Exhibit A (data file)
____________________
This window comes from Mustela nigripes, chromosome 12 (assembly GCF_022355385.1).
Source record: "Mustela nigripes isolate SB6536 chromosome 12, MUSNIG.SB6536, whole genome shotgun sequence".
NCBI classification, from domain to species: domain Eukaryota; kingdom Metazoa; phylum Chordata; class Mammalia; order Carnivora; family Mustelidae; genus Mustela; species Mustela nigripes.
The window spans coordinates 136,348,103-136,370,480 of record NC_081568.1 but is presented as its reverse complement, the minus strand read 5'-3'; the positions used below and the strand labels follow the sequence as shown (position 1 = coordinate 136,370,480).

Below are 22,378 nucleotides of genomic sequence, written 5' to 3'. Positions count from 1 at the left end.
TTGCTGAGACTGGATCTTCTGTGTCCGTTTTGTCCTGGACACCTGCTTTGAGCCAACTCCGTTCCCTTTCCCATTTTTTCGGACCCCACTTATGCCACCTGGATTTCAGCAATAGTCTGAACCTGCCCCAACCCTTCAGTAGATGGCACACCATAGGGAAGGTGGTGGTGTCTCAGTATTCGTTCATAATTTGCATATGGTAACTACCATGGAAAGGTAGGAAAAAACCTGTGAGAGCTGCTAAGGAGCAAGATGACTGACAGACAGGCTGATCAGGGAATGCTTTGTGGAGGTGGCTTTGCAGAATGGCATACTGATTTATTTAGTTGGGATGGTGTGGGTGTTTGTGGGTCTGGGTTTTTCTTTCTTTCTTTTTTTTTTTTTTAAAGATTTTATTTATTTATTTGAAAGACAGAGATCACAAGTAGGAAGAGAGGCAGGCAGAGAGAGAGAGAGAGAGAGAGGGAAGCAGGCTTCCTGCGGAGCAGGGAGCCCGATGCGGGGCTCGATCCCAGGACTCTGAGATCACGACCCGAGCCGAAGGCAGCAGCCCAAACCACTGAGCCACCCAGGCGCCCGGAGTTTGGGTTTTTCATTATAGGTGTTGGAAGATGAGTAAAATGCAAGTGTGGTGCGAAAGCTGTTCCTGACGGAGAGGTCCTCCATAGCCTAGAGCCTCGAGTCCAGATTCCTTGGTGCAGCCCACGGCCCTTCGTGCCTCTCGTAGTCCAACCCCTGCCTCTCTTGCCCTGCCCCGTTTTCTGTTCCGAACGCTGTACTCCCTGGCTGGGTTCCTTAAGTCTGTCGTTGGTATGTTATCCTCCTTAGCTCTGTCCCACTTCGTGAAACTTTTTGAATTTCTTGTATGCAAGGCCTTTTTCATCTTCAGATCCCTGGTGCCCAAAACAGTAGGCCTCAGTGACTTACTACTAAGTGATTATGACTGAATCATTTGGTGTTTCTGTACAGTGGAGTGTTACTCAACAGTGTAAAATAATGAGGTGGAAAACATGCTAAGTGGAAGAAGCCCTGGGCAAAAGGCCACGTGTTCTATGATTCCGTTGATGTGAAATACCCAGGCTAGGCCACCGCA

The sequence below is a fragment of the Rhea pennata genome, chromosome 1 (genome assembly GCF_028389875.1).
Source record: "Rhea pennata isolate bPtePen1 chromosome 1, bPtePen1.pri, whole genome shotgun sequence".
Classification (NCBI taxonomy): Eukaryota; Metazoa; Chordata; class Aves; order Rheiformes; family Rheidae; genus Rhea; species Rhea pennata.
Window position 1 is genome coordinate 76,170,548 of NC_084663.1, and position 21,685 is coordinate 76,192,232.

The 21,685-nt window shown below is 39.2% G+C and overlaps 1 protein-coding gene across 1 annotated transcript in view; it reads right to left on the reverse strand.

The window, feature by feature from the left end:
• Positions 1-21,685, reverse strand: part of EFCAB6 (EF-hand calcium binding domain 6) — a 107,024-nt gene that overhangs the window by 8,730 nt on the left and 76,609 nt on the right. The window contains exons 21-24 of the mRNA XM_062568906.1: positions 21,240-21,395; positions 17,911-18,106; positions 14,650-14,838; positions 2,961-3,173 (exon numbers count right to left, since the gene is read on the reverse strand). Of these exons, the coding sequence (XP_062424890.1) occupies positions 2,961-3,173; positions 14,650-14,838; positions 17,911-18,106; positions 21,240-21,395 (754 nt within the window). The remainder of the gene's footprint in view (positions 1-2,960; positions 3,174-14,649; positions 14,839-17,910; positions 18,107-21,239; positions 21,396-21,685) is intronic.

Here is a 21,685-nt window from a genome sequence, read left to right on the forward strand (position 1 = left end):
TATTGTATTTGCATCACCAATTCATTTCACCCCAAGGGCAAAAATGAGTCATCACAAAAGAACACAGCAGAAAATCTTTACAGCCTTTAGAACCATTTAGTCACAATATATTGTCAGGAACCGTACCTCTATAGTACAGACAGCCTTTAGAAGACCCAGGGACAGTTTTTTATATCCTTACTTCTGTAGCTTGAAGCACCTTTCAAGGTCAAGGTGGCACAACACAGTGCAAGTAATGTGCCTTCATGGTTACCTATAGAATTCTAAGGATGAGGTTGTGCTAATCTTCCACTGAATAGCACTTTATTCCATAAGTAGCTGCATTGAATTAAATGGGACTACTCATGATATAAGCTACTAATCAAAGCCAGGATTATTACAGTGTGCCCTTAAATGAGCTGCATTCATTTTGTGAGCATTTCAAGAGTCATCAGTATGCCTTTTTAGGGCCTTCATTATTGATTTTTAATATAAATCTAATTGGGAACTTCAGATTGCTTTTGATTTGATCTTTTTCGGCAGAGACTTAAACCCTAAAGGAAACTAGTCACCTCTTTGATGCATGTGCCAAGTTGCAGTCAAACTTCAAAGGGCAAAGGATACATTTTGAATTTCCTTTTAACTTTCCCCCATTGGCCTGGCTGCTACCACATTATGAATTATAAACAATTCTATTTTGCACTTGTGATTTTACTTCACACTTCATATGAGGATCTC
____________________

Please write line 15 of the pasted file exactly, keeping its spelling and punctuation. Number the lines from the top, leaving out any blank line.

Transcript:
TATTGTATTTGCATCACCAATTCATTTCACCCCAAGGGCAAAAATGAGTCATCACAAAAGAACACAGCAGAAAATCTTTACAGCCTTTAGAACCATTTAGTCACAATATATTGTCAGGAACCGTACCTCTATAGTACAGACAGCCTTTAGAAGACCCAGGGACAGTTTTTTATATCCTTACTTCTGTAGCTTGAAGCACCTTTCAAGGTCAAGGTGGCACAACACAGTGCAAGTAATGTGCCTTCATGGTTACCTATAGAATTCTAAGGATGAGGTTGTGCTAATCTTCCACTGAATAGCACTTTATTCCATAAGTAGCTGCATTGAATTAAATGGGACTACTCATGATATAAGCTACTAATCAAAGCCAGGATTATTACAGTGTGCCCTTAAATGAGCTGCATTCATTTTGTGAGCATTTCAAGAGTCATCAGTATGCCTTTTTAGGGCCTTCATTATTGATTTTTAATATAAATCTAATTGGGAACTTCAGATTGCTTTTGATTTGATCTTTTTCGGCAGAGACTTAAACCCTAAAGGAAACTAGTCACCTCTTTGATGCATGTGCCAAGTTGCAGTCAAACTTCAAAGGGCAAAGGATACATTTTGAATTTCCTTTTAACTTTCCCCCATTGGCCTGGCTGCTACCACATTATGAATTATAAACAATTCTATTTTGCACTTGTGATTTTACTTCACACTTCATATGAGGATCTC